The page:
Heart disease is the leading cause of death in Australia. On average, one Australian dies every 12 minutes as a result of a cardio vascular disease. When it comes to heart attacks, one Australian dies almost every hour. Do you know how to recognise the signs of a heart attack and what to do if it happens?
We asked cardiologist Garry Jennings from the Heart Foundation what exactly goes on when somebody has a heart attack.
"What happens is when there's a narrowing and a blockage of one of the main arteries that supply the heart muscle and the heart muscle doesn't get enough oxygen and other nutrients so it can't survive under those conditions."
The sooner you recognise the signs of a heart attack and seek treatment, the higher the chance you'll have a full recovery.
While warning signs vary from person to person, there are warning signs of a heart attack. Heart of Australia's cardiologist Rob Perel says to look out for chest pain.
"The first one is pain, chest pain. And the chest pain, if it's an acute heart attack, will be severe and unrelenting. It will usually be present on the left side of the chest, but it can be more central. The pain will radiate through the jaw and down the left arm. That's one type of chest pain. There's another one called angina where the person get a more chronic version of the same pain and it's also due to a coronary artery disease, but it's not an acute heart attack. That can be pain that is worst when you walk and better when you rest and it's in the same place."
Symptoms include chest pain, having a choking sensation in your throat, feeling like your arms are heavy, shortness of breath, nausea, cold sweats and feeling dizzy.
Both cardiologists we spoke to insisted that the first thing to do when you're having a heart attack is to call triple zero (000) for an ambulance. Once that's done, Rob Perel said there are a few things you can do to help.
"The only thing you can really do is to get to a hospital as quick as you can or call an ambulance. You should take an Aspirin at the time that would help. The ambulance officers would give you Aspirin when they turn up. You should sit down and rest and avoid putting extra stress on your heart until someone gets to you to further diagnose it and further treat it."
Heart Foundation's cardiologist Garry Jennings says you might not be sure that you're having a heart attack, but if there's even a little doubt, get to a hospital. Every minute counts.
"Quite often you might think someone is having a heart attack and they're not, but that doesn't matter. It's much better to have people checked and found to be ok than to miss people who've had a heart attack and leave things too late. Because the treatment in this case is very urgent. Every minute can result in saving more and more of the heart muscle and a much better life down the track for people."
In Australia, half of the men and a third of the women over the age of 45 will suffer from heart disease at some point in their life.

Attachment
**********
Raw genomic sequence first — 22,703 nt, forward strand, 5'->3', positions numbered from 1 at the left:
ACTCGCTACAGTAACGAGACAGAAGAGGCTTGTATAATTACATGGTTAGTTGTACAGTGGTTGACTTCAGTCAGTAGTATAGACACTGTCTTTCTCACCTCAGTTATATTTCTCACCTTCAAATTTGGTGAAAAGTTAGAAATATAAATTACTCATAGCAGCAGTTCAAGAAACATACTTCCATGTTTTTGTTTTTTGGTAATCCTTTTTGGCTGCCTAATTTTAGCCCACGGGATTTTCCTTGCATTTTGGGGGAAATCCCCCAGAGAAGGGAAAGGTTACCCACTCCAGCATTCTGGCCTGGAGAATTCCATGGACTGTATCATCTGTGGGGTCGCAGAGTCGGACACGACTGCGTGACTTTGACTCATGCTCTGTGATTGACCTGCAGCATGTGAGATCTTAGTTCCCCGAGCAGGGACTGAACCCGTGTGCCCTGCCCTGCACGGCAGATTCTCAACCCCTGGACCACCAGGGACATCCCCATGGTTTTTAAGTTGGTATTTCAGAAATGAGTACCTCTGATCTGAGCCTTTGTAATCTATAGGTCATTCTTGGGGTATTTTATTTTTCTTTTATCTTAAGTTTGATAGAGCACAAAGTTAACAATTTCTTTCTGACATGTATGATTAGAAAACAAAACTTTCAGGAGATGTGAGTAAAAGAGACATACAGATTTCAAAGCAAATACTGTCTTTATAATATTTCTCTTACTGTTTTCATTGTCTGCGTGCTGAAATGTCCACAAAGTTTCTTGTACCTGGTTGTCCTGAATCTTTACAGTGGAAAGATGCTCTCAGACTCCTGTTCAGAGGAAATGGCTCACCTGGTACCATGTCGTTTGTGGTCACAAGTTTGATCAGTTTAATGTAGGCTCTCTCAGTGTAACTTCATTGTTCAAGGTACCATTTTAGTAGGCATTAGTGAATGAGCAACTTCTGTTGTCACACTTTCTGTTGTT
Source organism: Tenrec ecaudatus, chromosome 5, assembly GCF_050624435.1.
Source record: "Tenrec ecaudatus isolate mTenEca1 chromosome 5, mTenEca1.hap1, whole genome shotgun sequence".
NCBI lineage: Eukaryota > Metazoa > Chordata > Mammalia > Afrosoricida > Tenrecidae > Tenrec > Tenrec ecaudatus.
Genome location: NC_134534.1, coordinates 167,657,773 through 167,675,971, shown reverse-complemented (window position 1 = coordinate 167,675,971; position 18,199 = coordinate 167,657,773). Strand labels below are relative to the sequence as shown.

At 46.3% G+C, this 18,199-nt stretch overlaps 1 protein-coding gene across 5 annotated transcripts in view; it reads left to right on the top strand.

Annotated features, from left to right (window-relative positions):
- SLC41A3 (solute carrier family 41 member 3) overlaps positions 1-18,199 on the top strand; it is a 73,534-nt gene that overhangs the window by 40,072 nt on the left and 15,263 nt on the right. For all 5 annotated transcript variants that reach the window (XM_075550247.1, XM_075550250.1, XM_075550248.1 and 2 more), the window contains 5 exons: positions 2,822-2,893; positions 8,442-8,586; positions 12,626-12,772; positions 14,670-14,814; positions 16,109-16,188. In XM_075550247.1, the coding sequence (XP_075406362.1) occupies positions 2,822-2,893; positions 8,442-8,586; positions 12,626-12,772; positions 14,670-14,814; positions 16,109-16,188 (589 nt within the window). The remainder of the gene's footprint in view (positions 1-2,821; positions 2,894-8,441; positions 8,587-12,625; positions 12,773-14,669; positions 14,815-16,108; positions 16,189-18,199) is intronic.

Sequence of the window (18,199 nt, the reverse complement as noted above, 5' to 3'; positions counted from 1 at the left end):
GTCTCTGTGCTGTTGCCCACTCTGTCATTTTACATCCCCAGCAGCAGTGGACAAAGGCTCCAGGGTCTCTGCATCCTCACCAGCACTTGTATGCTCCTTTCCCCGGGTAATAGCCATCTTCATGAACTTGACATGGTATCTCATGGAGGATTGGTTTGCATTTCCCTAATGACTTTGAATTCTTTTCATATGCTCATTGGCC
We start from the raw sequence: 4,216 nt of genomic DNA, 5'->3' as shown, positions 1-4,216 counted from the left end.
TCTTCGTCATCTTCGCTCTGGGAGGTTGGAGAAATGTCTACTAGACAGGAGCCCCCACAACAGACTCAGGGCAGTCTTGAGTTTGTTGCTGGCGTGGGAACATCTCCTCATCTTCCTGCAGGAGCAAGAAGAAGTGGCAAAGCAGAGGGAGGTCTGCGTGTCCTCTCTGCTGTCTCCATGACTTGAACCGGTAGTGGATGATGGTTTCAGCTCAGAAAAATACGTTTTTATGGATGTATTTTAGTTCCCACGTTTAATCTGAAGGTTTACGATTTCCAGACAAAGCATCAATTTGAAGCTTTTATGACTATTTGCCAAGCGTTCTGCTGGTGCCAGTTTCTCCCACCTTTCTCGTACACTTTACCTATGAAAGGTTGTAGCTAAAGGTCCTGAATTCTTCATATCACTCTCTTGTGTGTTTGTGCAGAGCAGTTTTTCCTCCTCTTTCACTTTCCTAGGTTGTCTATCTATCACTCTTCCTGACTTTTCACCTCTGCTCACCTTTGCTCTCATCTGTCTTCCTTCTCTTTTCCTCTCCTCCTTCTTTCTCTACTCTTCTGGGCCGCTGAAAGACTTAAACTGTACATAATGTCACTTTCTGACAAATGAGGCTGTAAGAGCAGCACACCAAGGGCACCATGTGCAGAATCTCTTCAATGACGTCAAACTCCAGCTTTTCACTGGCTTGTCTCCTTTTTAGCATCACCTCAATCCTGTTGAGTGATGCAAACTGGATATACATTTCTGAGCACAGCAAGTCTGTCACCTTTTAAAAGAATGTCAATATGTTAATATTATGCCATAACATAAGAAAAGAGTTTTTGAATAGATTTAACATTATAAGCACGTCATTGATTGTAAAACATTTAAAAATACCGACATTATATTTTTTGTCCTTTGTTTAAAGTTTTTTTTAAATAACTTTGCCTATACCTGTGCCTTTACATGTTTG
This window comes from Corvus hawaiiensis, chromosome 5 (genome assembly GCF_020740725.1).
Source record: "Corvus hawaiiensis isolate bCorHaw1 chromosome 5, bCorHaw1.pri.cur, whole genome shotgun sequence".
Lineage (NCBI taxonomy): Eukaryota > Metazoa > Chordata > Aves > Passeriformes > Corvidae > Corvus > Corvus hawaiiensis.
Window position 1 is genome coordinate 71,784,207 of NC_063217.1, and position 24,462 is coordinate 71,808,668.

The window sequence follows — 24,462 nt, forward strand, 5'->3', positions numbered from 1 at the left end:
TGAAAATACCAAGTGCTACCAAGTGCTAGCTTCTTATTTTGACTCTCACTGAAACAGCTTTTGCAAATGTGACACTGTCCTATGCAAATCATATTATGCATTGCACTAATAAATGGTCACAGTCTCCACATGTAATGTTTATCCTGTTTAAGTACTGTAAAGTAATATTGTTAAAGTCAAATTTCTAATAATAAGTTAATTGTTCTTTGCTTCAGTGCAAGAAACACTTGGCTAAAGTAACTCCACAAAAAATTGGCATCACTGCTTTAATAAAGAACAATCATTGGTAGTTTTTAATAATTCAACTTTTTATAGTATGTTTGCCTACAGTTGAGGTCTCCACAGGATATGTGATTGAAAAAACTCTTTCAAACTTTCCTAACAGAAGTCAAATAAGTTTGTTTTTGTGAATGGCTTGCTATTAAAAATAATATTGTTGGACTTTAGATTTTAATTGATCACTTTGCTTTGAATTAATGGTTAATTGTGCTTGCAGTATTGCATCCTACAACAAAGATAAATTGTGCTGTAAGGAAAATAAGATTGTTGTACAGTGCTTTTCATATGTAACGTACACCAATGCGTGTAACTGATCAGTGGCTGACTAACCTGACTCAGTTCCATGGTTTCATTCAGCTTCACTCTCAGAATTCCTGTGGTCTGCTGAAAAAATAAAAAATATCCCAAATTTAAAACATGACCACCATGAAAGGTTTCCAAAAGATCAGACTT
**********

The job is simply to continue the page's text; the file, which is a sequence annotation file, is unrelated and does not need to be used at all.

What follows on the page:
Those numbers are high, but the good news is that it's generally avoidable. Rob Perel says the key is to having a healthy lifestyle.
Heart of Australia's cardiologist Rob Perel says you're at an increased risk of a heart attack if you're a smoker, if you're overweight, if you don't do any exercise, if you have high cholesterol, if you have high blood pressure and if you have diabetes. Also if you have a strong family history of arterial coronary disease.
"So the answer to how I avoid a heart attack is: don't smoke, maintain a normal body weight, exercise, eat healthy food and avoid excess cholesterol in your diet. If you have high blood pressure, that needs to be treated. If you have diabetes, that needs to be very well managed."
During Heart Week, starting on 30 April, the Heart Foundation wants to remind Australians about the importance of having a healthy heart. Garry Jennings explains why they're encouraging people to get their blood pressure checked.
"This year, heart week is going to focus on high blood pressure, because we know that at least half of the people in Australia have high blood pressure. They don't know about it or don't have it brought down to healthy level. We know it's something that would make a big difference in heart disease in the community."
The cardiologists have one last advice for you, one that could save your life: get off that chair and move!
"We've learnt about the hazards of sitting too much, of being sedentary. It's not just about physical activity. More and more our lives revolve around sitting at a computer, sitting at work, sitting in a bus or a car going to work. One of the perils of modern life is that we sit too much and that plays to the heart disease and other conditions."
The chances of suffering a heart attack are much smaller if you lead a healthy life. But if it happens to you or somebody around you, remember the signs and act fast.